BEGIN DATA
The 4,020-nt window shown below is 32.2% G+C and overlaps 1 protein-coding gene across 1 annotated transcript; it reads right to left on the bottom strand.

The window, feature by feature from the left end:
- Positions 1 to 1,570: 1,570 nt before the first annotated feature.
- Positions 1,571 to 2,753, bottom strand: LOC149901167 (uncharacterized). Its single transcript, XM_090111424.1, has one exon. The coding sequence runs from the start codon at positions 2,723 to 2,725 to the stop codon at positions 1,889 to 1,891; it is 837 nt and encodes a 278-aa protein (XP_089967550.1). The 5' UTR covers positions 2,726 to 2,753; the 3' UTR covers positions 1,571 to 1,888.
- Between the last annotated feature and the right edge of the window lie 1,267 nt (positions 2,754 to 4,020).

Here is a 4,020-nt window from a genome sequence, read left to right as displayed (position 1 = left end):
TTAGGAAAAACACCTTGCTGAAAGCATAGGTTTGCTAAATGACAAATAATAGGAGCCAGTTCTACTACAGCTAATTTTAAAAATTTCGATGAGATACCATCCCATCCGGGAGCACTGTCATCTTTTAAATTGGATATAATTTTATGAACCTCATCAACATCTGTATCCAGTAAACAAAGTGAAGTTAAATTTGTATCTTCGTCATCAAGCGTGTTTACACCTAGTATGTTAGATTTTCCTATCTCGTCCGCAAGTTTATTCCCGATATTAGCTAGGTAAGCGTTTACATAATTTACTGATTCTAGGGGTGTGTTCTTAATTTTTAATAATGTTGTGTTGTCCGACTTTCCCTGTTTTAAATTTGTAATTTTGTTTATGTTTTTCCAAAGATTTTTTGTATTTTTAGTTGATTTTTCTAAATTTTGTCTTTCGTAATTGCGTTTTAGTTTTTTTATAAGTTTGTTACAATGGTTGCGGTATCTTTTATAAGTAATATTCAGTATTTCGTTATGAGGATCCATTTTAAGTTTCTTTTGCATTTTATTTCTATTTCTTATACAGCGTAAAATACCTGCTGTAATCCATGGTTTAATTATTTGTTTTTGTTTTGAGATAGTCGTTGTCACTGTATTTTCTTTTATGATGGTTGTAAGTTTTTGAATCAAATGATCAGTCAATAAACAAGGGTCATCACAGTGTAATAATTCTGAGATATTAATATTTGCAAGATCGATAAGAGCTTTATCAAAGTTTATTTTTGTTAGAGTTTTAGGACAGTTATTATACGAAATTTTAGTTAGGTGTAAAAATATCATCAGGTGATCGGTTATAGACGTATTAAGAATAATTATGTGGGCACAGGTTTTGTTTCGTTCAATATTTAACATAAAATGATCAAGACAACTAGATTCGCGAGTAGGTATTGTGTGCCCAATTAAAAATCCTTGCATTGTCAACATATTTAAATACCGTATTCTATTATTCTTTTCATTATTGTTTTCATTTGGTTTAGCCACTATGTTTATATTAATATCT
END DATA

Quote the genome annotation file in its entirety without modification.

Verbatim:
The 4,020-nt window shown below is 32.2% G+C and overlaps 1 protein-coding gene across 1 annotated transcript; it reads right to left on the bottom strand.

The window, feature by feature from the left end:
- Positions 1 to 1,570: 1,570 nt before the first annotated feature.
- Positions 1,571 to 2,753, bottom strand: LOC149901167 (uncharacterized). Its single transcript, XM_090111424.1, has one exon. The coding sequence runs from the start codon at positions 2,723 to 2,725 to the stop codon at positions 1,889 to 1,891; it is 837 nt and encodes a 278-aa protein (XP_089967550.1). The 5' UTR covers positions 2,726 to 2,753; the 3' UTR covers positions 1,571 to 1,888.
- Between the last annotated feature and the right edge of the window lie 1,267 nt (positions 2,754 to 4,020).

Here is a 4,020-nt window from a genome sequence, read left to right as displayed (position 1 = left end):
TTAGGAAAAACACCTTGCTGAAAGCATAGGTTTGCTAAATGACAAATAATAGGAGCCAGTTCTACTACAGCTAATTTTAAAAATTTCGATGAGATACCATCCCATCCGGGAGCACTGTCATCTTTTAAATTGGATATAATTTTATGAACCTCATCAACATCTGTATCCAGTAAACAAAGTGAAGTTAAATTTGTATCTTCGTCATCAAGCGTGTTTACACCTAGTATGTTAGATTTTCCTATCTCGTCCGCAAGTTTATTCCCGATATTAGCTAGGTAAGCGTTTACATAATTTACTGATTCTAGGGGTGTGTTCTTAATTTTTAATAATGTTGTGTTGTCCGACTTTCCCTGTTTTAAATTTGTAATTTTGTTTATGTTTTTCCAAAGATTTTTTGTATTTTTAGTTGATTTTTCTAAATTTTGTCTTTCGTAATTGCGTTTTAGTTTTTTTATAAGTTTGTTACAATGGTTGCGGTATCTTTTATAAGTAATATTCAGTATTTCGTTATGAGGATCCATTTTAAGTTTCTTTTGCATTTTATTTCTATTTCTTATACAGCGTAAAATACCTGCTGTAATCCATGGTTTAATTATTTGTTTTTGTTTTGAGATAGTCGTTGTCACTGTATTTTCTTTTATGATGGTTGTAAGTTTTTGAATCAAATGATCAGTCAATAAACAAGGGTCATCACAGTGTAATAATTCTGAGATATTAATATTTGCAAGATCGATAAGAGCTTTATCAAAGTTTATTTTTGTTAGAGTTTTAGGACAGTTATTATACGAAATTTTAGTTAGGTGTAAAAATATCATCAGGTGATCGGTTATAGACGTATTAAGAATAATTATGTGGGCACAGGTTTTGTTTCGTTCAATATTTAACATAAAATGATCAAGACAACTAGATTCGCGAGTAGGTATTGTGTGCCCAATTAAAAATCCTTGCATTGTCAACATATTTAAATACCGTATTCTATTATTCTTTTCATTATTGTTTTCATTTGGTTTAGCCACTATGTTTATATTAATATCT